A Theoretical Note to My Students, On a Breast Cancer Case and Future Learning

Last week my students – who are, necessarily, abstracted here – studied breast cancer. How the course goes is that we meet in a small group and, each week, work through a case by Problem Based Learning. The recent case concerned a woman who, at age 35, noted a small breast lump. Each day we acquired more information about the patient, such as the size and molecular features of her tumor and prognosis. We sorted through her treatment options.

a traditional lecture hall (Wikimedia)

a traditional lecture hall (Wikimedia)

It was a dense subject. Over 4.5 hours we discussed what kind of biopsy she needed – aspirate or core needle? We considered if excision in an operating room is required to establish a breast cancer diagnosis. (rarely) We reviewed breast imaging methods (mammograms, sonograms and MRI) and tumor staging. We covered some pathology techniques including OncotypeDx and Her 2 testing by IHC or FISH. We spoke about risk factors and BRCA testing – how that’s done, what it costs and when it might be indicated. We looked at the molecular biology of Her2 signaling, and how that might be pharmacologically blocked. We considered the nomenclature of LCIS and DCIS, and the concept of overdiagnosis. We talked about the woman’s decisions for surgery (lumpectomy or mastectomy) and sentinel node evaluation. We considered kinds of adjuvant therapy including hormone blockers, chemotherapy combinations, radiation, antibodies including Herceptin, and other treatments she might receive. We spoke about her prognosis and odds of recurrence.

We spent time on the statistical concept of lead-time bias. And more. Medical school isn’t easy.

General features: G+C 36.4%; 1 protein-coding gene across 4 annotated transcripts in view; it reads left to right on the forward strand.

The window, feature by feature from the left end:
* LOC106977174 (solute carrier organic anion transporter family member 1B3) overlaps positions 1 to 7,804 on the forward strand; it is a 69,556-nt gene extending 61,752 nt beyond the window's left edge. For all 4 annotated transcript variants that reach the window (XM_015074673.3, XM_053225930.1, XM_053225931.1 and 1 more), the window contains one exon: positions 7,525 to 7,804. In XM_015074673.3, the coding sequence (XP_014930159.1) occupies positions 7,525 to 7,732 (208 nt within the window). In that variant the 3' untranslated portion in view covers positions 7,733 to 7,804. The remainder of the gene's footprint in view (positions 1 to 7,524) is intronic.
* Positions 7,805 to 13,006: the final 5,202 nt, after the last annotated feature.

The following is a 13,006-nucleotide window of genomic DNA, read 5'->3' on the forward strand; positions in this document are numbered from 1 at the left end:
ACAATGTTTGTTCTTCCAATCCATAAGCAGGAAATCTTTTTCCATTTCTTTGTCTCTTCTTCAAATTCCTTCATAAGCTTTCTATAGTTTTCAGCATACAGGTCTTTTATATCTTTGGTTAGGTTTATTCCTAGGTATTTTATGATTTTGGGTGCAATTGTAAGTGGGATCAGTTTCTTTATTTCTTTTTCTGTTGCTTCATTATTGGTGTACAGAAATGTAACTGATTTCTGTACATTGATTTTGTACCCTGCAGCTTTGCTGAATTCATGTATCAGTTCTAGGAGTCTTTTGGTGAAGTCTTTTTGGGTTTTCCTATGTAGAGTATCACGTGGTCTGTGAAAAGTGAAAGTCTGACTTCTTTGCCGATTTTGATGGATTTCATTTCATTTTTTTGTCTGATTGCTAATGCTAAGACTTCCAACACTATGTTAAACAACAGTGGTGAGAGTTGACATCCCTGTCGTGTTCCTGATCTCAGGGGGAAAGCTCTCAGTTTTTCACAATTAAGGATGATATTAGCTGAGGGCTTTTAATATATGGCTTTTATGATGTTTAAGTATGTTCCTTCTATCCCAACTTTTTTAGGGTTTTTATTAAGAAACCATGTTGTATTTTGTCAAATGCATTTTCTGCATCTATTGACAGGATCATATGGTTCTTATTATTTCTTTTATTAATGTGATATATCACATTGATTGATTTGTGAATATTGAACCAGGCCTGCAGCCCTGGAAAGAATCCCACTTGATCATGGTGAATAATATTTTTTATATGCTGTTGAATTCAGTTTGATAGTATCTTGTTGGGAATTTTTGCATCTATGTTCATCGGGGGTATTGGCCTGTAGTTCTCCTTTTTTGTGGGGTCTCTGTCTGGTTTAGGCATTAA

What I hope for my students, real and in cyberspace, is that they’ll always try to do what’s best for their patients. Sometimes in PBL we use PowerPoint. So here’s a list of three things to keep in mind, on learning – not just about breast cancer, but about all aspects of medicine:

1. Keep studying. Patients want and rely on their doctors to stay up-to-date about medical and scientific knowledge in their field of practice.

2. Keep paying attention, so you’ll hear and recall your patients’ concerns and preferences, and offer care that’s mindful of their goals and values.

3. Keep thinking, constantly – how the data applies to the person, an individual, the real patient you’re trying to help.

Of course you should keep asking good questions, solicit advice from colleagues, be respectful of the people who entrust you with their lives…

The best presentations don’t cover too much ground, so I’ll stop here.

See you in the morning, or next week,

ES

Related Posts:

A Medical School Problem Based Learning (PBL) Parody of ‘The Office’

Last week a video came my way via ZDoggMD, a popular blog by doctors who are not me.

The Office Med School Edition

The clip is a parody of The Office about Problem Based Learning (PBL).

In a typical PBL, the students meet regularly in small groups. On Monday they begin with clinical aspects of a case. The process involves finding information and researching relevant topics to “solve” the diagnosis and /or a treatment dilemma. Over the course of each week the students move forward, working through a hypothetical patient’s history, physical exam and lab studies to the nitty-gritty of molecules, genes and cells implicated in a disease process.

It’s a lot of fun, usually.

The video was uploaded in February, 2007. It’s attributed to a group of med students at the University of Pittsburgh, class of 2009.

—-

Related Posts:

newsletter software
Get Adobe Flash player